Letters to the Editor
Indian Pediatrics 2006; 43:1010-1011
Persistent Thrombocytopenia after Dengue Hemorrhagic Fever
A 9-month-old boy presented with history of high grade fever for five days, hypotension, soft hepatomegaly and malena. Investigations revealed a hematocrit of 53.4% and platelet count of 58,000 per cubic mm. DHF was confirmed serologically by dengue specific IgM and IgG antibodies by ELISA test. The child recovered in 10 days; however, thrombocytopenia persisted (platelet count: 12,000/mm3). A bone marrow aspirate, performed on 26th day of illness, suggested adequate megakaryocytes.
A 9-year-old girl presented with history of high grade fever for four days, myalgia, hypotension, epistaxis and petechiae. Investigations revealed a platelet count of 40,000 per cubic mm, and a hematocrit of 48.6%. DHF was confirmed serologically by ELISA for IgG and IgM antibodies. She had persistent thrombocytopenia of 13,000 per cubic mm of blood at 30 days. A bone marrow aspirate revealed adequate megakaryocytes.
Persistent thrombocytopenia in both cases responded to intravenous methylprednisolone. Thrombocytopenia is known to occur in DHF, which promptly recovers by 9-10 days of illness(2). The pathogenesis of persistent thrombocytopenia in these two cases is not clearly understood. Following are possible mechanisms that have been postulated for thrombocytopenia in DHF;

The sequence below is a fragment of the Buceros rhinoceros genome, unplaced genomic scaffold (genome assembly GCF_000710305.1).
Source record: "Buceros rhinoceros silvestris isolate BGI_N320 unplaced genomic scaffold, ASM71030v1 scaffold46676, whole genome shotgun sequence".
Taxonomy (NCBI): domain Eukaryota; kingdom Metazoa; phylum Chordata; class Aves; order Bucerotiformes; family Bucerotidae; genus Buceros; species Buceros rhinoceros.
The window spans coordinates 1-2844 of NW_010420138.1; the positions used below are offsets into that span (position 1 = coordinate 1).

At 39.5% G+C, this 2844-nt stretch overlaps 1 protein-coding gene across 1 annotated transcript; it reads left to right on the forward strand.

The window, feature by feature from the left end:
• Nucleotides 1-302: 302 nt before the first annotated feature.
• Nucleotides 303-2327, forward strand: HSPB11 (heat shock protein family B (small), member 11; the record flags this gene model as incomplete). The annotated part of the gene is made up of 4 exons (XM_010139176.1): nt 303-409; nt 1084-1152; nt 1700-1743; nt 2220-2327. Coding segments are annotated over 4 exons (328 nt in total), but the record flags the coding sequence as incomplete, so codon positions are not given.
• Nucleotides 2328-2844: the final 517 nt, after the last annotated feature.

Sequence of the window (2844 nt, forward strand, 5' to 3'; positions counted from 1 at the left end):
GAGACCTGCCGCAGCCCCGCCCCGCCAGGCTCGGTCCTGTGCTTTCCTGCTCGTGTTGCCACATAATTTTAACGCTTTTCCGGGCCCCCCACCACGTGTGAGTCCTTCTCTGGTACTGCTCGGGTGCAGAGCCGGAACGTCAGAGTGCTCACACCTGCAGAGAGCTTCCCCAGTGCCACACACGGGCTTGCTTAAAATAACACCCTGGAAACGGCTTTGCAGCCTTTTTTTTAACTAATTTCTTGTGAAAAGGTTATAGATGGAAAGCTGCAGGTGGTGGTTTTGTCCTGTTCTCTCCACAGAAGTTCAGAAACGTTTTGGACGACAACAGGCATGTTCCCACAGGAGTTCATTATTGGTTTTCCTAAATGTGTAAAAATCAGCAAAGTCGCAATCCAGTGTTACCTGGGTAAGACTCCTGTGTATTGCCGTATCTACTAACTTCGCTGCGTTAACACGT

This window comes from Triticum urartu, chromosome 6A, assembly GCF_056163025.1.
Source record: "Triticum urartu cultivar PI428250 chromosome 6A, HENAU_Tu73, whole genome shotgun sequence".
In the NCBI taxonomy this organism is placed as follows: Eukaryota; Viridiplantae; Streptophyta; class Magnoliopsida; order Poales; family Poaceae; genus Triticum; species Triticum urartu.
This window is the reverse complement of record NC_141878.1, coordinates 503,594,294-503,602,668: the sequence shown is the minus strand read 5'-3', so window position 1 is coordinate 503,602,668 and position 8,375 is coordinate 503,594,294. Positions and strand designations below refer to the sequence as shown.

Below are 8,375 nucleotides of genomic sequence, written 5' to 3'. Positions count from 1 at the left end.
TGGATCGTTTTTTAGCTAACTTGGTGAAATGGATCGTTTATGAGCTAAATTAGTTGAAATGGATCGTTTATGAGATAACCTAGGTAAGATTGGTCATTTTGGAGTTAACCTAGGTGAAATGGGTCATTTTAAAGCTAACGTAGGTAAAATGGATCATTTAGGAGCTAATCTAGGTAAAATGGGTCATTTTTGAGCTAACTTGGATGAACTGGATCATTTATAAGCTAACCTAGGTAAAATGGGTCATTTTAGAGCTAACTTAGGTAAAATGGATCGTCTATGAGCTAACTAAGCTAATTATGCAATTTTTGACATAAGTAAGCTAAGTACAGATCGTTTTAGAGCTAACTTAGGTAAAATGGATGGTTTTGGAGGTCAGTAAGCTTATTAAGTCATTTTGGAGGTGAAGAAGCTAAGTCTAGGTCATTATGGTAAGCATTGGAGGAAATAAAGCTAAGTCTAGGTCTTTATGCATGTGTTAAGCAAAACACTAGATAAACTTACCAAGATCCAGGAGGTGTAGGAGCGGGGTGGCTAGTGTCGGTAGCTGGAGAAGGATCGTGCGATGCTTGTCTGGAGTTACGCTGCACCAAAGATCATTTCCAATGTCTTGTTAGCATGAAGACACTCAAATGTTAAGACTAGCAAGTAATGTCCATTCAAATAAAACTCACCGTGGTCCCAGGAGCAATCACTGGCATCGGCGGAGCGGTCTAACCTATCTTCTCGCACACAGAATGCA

(a) Dengue virus induces bone marrow suppression(2);
(b) Dengue virus can bind to human platelets in presence of virus specific antibody and immune mediated clearance of platelets(3);
(c) Spontaneous aggregation of platelets to vascular endothelial cell pre-infected by virus inducing aggregation, lysis and platelet destruction(4).
(d) Anti-platelet antibodies generated after dengue virus infection causes destruction of platelets(5).
In the two patients that we are reporting, the presence of adequate megakaryocytes, confirmed by bone marrow aspirate, with co-existent thrombocytopenia at a time when the virus was normally expected to have been cleared and prompt response to methyl prednisolone suggests immune mediated platelet destruction. Persistent thrombocytopenia can cause intracranial or vulnerable deeper site bleeds and intravenous methylprednisolone rapidly increase platelet count to safer levels to reduce mortality and morbidity.